Saturday, 21 March 2020

St. Peter & St. Paul in Mansfield - Part 1

A general view of the south elevation

Finally arriving at the church of St. Peter and St. Paul, after a good look at the geology and historic buildings of Mansfield, I started my investigation at the tower and made my way around the church in a clockwise direction. 

A view of the tower from Church Side

Standing on the opposite side of Church Side it is quite easy to see that there is a distinct break in the style of masonry, between the second and third stages of the tower and the much later spire, which Pevsner dates to 1669. 

Variation in the masonry of the tower

The lowest two stages, with its round arched windows that are obviously Norman, are built in coursed rubble masonry with large quoins; however, the C14 upper stage, with Decorated Gothic windows, has alternating courses of normally bedded and face bedded stones, with no quoins. 

The west elevation

Although pale yellow dolomitic sandstone is used throughout the tower, with occasional reddened stones in the Norman masonry, those of the upper stage appear to be much softer and more susceptible to weathering, particularly seen in the delamination of face bedded blocks. 

The west window of the north aisle

Moving round to the north aisle, the 3-light west window has a four centred arch and Perpendicular Gothic tracery and, examining the surrounding masonry very closely, clearly defined dressings to both sides of the current window indicate an earlier opening that has been infilled.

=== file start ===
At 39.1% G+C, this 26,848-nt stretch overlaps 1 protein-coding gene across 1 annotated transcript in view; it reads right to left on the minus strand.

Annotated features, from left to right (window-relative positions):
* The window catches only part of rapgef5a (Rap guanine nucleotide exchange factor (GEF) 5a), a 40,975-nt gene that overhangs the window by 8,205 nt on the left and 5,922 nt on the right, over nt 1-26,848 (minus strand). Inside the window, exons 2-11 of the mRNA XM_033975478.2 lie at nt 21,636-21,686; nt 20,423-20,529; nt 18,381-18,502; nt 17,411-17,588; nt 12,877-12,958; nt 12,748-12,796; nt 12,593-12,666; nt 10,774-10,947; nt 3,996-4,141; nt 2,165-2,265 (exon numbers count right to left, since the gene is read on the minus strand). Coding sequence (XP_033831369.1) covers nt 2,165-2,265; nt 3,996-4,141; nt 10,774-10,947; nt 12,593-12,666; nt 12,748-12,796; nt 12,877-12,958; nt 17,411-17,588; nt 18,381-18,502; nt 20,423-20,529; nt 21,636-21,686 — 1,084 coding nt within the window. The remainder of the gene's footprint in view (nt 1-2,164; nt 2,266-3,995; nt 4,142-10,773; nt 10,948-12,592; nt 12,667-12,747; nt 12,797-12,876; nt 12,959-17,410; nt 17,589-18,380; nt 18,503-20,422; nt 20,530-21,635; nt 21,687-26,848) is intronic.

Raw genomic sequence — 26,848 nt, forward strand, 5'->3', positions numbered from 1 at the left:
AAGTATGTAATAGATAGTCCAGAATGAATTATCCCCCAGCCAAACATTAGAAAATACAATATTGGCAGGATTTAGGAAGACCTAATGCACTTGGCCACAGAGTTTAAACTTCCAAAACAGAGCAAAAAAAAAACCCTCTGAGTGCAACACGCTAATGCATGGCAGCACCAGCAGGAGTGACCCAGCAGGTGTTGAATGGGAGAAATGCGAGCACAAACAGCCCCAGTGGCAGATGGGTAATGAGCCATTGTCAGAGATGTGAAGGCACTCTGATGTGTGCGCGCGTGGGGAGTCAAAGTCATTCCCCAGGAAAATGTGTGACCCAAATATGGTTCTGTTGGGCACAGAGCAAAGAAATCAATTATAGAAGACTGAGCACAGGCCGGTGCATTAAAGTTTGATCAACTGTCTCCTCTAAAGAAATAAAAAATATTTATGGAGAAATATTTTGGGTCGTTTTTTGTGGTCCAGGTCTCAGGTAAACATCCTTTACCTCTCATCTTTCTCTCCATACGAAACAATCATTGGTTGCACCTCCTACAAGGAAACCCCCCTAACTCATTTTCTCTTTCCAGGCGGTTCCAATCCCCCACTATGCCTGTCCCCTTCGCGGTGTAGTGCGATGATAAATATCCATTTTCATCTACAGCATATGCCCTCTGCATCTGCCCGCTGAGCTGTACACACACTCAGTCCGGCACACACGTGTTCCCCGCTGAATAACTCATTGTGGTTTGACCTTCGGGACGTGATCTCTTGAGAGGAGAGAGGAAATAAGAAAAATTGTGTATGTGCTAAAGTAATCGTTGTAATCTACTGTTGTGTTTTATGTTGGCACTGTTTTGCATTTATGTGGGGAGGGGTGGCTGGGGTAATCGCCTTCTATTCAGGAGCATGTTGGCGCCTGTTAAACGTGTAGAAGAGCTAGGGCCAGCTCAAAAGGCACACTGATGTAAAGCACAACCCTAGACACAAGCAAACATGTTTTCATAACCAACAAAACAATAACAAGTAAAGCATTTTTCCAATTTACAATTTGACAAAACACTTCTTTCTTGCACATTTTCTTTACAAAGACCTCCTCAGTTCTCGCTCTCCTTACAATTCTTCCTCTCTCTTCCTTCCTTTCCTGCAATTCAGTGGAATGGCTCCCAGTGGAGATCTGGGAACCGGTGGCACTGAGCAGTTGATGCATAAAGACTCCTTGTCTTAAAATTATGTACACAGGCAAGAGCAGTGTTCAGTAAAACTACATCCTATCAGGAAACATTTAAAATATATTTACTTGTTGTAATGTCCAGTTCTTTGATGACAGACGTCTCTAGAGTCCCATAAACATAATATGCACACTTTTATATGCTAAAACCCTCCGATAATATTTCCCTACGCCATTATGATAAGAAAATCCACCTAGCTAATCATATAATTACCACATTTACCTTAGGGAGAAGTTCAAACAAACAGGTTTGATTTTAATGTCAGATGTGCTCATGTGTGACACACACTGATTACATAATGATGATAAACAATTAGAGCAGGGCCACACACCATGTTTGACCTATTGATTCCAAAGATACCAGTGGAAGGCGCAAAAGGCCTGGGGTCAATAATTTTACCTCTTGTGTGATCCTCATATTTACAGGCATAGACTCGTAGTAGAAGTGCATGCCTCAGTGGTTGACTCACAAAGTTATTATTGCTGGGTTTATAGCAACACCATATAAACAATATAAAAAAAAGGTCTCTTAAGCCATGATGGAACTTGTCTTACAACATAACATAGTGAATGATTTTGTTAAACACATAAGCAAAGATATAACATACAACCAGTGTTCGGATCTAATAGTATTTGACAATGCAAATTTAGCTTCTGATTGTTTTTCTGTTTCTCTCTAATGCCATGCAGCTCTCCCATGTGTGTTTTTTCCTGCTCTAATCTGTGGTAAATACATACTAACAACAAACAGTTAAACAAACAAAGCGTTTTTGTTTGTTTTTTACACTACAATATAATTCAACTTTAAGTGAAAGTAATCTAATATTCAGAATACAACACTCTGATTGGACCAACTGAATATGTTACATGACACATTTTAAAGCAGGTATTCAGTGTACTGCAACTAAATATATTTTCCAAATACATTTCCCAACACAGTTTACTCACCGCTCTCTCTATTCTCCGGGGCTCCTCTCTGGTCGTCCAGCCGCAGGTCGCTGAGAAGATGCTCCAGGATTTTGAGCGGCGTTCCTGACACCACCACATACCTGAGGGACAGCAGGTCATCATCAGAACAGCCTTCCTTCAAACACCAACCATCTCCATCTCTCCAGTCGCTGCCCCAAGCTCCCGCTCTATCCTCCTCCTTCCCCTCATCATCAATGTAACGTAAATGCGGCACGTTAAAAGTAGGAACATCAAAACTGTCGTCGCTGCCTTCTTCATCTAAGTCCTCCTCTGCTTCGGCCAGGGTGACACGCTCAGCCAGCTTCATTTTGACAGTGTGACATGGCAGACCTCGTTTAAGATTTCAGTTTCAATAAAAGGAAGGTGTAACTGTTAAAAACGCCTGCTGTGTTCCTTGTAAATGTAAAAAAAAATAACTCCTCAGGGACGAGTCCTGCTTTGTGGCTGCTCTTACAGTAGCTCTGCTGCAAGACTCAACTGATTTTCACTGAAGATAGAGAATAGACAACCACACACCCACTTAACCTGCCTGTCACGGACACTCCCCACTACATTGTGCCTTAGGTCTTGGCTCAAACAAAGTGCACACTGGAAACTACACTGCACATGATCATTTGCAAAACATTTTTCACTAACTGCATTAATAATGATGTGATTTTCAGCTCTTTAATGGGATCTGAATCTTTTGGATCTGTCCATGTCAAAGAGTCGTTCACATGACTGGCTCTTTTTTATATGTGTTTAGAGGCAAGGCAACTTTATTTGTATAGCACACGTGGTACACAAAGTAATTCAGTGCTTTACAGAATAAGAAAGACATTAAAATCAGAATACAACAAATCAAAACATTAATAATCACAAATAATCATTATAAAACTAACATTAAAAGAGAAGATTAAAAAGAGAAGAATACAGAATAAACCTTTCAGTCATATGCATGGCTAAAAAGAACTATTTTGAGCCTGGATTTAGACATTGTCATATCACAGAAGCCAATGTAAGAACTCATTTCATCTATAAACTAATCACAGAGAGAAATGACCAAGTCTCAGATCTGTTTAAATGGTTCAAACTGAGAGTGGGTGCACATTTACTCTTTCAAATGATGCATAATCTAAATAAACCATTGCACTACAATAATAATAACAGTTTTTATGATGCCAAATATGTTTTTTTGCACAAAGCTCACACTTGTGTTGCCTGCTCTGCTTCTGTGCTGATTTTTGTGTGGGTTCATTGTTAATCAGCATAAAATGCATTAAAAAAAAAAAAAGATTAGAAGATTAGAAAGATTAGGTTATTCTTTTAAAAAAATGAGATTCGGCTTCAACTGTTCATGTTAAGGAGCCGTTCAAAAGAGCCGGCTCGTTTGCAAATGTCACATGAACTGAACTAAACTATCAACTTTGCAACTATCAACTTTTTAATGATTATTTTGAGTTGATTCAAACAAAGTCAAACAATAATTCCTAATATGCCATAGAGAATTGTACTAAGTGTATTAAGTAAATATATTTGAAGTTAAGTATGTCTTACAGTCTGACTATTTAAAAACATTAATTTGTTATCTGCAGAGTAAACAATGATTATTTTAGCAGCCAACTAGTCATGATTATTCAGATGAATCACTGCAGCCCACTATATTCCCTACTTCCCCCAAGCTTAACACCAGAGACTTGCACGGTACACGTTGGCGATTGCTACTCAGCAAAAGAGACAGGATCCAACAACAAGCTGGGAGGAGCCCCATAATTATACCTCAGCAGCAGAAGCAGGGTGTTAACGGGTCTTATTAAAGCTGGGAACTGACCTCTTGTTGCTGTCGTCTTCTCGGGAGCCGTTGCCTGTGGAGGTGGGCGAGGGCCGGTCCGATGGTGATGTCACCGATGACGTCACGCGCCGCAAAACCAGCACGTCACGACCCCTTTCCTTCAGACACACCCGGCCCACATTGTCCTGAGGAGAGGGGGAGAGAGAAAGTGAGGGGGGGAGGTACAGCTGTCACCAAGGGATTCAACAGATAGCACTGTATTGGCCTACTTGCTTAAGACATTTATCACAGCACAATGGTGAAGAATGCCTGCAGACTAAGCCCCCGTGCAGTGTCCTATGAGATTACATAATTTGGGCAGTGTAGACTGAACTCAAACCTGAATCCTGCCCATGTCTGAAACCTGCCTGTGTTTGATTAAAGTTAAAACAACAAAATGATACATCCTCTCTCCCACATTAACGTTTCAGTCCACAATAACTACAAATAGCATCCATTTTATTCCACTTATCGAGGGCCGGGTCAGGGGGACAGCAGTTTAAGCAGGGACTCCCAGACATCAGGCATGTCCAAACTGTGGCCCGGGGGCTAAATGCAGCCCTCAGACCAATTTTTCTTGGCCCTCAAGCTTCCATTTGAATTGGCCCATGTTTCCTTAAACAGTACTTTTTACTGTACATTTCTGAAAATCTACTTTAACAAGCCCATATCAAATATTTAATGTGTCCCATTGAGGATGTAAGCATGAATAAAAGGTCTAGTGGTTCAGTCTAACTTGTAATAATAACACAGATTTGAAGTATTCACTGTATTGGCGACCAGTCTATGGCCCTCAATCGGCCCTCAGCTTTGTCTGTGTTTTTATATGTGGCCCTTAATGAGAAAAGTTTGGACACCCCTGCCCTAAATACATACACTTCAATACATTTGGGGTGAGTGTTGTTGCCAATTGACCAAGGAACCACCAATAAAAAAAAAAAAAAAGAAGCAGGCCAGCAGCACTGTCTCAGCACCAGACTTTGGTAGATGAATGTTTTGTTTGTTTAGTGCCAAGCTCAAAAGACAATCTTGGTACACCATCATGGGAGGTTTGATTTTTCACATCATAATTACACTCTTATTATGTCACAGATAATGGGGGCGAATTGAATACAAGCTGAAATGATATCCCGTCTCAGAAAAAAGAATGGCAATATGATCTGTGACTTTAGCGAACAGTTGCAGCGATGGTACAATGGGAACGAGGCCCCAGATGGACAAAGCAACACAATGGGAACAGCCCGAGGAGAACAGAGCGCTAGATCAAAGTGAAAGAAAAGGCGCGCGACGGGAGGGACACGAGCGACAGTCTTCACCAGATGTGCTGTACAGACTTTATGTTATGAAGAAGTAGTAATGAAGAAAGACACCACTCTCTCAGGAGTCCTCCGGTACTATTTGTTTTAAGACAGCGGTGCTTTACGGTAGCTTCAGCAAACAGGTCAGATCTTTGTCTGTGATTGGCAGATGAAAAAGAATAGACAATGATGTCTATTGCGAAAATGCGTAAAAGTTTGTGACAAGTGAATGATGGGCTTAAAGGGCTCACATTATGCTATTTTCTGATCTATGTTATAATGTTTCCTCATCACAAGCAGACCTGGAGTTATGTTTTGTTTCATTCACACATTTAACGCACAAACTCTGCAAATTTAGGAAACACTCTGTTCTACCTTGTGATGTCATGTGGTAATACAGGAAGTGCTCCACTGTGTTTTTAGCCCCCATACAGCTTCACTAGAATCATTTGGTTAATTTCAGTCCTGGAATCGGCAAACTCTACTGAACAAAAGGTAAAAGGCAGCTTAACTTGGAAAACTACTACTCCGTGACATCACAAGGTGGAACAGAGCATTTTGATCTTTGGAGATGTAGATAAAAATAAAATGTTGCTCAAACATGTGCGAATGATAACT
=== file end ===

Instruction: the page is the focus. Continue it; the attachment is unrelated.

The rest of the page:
The lancet window in the north aisle

The masonry continues with the same pattern in the walling of the west end of the north aisle, where there is a C13 lancet window, but the adjacent porch was rebuilt as part of a major restoration in 1870-71. 

A general view of the north elevation

The rest of the north aisle has C13 walling as seen to the west of the porch, although the stonework beneath the window sills is modern and retains sharp profiles and unweathered surfaces. The windows are both in the geometric Decorated Gothic style, with the 2-light right window being original and the left 3-light window restored. 

Geometric Decorated Gothic windows in the north aisle

Continuing to the north chapel, there are several clues to its later C15 date. The buttress masks a joint where larger blocks of ashlar have not been bonded with the earlier roughly squared and coursed masonry, the various mouldings are discontinuous and the stone itself has a distinct yellow tinge. 

The north chapel

The windows to the chapel are square headed, with tracery that is very similar in design to the west end of the north aisle. A quick inspection of its east end reveals another four centre arched window, although the tracery is obscured by acrylic sheeting, and there is no bonding of the masonry with the chancel.

The east end of the north chapel

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